“The fact that I was diagnosed with a mental illness was enough for them to feel embarrassed. But I eventually made them understand that there was no reason to hide it from the world.”
Her employer, she said, also victimised her when she informed them of her condition.
“Being a healthcare professional, you would think that my colleagues would understand my situation and be more supportive. But that was not the case. I was victimised, teased, threatened and asked to resign.”
She claimed a senior matron at one of the hospitals she worked at threatened to hire her private lawyer to have Ramnandan “kicked out” of the profession.
“They called me “bipolar” instead of by my name. It was humiliating. But I managed to overcome the verbal abuse and persevered.”
Spokesman for the South African Depression and Anxiety Group (SADAG), Cassey Amoore said: “Bipolar disorder typically begins in adolescence or early adulthood and continues throughout life, but it can start at any age and affects men and women, irrespective of race and religion.”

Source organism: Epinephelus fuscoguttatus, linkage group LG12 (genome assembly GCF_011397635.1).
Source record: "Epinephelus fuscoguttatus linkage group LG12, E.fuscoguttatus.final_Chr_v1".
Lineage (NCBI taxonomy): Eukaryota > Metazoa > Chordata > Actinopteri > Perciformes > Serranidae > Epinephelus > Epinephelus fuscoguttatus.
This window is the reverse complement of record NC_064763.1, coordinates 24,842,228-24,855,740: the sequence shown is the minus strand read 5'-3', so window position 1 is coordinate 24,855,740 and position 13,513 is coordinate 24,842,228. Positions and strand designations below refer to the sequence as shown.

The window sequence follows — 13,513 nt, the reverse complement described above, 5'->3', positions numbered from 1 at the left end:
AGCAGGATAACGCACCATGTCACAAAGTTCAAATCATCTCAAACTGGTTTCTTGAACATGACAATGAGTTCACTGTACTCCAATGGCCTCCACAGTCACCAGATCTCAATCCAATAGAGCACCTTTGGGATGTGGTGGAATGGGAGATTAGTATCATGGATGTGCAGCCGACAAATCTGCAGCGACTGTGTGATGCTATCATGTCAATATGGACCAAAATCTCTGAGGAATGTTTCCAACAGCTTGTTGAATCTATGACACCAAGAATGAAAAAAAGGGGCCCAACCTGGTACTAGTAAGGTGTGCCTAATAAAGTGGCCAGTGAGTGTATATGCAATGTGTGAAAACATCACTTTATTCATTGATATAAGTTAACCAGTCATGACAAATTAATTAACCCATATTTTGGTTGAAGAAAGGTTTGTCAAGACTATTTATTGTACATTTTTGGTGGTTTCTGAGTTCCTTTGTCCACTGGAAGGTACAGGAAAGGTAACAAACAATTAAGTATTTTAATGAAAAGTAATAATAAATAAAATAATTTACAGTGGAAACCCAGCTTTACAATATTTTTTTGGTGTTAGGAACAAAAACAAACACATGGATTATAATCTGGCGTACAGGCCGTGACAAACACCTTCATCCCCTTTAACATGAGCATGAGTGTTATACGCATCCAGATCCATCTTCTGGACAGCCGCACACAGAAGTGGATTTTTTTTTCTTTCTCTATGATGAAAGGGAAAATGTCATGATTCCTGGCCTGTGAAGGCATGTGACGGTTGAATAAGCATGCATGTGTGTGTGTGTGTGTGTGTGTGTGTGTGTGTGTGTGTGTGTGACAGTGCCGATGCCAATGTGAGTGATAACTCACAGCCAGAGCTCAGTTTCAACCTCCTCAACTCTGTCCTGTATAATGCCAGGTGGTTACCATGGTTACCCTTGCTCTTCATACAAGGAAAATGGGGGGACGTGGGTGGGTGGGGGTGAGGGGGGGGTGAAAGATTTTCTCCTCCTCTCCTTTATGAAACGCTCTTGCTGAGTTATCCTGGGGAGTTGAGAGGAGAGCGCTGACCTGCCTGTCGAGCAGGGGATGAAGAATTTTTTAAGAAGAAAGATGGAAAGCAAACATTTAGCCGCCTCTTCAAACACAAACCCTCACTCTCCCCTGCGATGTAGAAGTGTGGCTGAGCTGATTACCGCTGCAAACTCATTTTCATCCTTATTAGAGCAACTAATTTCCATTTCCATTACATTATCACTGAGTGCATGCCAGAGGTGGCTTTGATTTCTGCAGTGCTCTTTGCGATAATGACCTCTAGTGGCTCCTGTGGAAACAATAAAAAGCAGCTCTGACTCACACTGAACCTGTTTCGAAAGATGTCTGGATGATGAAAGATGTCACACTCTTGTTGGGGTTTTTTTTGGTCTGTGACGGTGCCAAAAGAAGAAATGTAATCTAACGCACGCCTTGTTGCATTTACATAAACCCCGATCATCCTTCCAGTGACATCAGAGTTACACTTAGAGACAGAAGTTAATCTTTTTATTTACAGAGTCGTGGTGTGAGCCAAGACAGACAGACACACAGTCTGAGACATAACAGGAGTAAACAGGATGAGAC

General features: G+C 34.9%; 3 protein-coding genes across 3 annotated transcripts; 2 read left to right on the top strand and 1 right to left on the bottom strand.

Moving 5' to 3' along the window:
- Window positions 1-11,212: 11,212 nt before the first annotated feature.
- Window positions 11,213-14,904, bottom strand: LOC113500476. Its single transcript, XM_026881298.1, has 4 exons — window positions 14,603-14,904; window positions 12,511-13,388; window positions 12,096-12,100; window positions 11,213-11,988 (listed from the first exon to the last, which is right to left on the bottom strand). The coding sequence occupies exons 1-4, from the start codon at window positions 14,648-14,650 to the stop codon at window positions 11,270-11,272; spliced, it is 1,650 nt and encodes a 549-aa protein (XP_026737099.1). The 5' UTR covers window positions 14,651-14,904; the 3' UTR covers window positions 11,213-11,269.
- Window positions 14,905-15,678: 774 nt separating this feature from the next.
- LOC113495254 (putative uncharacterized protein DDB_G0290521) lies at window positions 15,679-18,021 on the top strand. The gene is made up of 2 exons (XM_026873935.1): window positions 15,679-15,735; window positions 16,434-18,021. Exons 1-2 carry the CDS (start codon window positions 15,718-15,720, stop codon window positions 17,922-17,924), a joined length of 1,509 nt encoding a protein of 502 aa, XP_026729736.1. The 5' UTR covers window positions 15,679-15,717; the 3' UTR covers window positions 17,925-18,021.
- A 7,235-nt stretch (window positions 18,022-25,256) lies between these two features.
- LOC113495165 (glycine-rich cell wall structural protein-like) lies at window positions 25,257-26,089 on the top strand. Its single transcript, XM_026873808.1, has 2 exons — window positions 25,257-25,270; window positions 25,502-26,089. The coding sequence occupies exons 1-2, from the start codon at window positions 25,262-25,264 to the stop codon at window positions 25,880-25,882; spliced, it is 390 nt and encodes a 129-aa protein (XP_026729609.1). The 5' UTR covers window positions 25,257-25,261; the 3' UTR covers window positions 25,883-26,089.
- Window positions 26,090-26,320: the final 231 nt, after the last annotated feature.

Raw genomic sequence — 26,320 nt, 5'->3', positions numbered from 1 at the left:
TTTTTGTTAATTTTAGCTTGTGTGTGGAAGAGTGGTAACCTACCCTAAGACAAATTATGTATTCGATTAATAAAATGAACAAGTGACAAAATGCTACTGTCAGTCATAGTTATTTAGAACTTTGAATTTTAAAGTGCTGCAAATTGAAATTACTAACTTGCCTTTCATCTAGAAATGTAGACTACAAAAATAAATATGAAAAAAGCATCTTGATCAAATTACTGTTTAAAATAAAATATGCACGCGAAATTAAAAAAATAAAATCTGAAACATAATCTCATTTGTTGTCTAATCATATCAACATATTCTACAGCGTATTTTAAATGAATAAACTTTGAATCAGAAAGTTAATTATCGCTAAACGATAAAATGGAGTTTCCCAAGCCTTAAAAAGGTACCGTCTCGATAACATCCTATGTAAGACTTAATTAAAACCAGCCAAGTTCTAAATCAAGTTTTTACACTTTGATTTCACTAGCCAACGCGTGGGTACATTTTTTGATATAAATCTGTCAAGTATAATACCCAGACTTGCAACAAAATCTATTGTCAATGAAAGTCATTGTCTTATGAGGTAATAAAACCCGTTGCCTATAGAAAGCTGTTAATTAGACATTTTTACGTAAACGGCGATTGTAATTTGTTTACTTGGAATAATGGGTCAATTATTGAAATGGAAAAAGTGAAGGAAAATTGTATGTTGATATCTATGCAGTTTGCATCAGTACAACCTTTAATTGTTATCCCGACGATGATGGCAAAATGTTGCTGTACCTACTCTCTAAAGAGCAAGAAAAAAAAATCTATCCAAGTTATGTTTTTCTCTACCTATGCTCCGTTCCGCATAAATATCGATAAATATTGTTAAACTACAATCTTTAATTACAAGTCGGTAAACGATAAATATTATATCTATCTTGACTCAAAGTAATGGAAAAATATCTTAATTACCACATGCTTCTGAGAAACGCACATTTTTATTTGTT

IN THE WORKPLACE
New Research on Depression in the Workplace.
For more information please click here
To subscribe to SADAG's newsletter, click here
Mental Health Matters Journal for Psychiatrists & GP's
Click here for more info on articles & how to subscribe
Literacy is a luxury that many of us take for granted. We depend on written communication for information, guidance, and access to heath care information That is why SADAG created SPEAKING BOOKS and revolutionized the way information is delivered to low literacy communities. It's exactly what it sounds like.a book that talks to the reader in his or her local language, delivering critical information in an interactive, and educational way.
The customizable 16-page book, accompanied by local celebrity audio recordings, ensures that vital health and social messages can be seen, heard, read and understood..
We started with books on Teen Suicide prevention , HIV, AIDS and Depression, Understanding Mental Health and have developed over 30 titles, such as TB, Malaria, Polio, Vaccines for over 30 countries.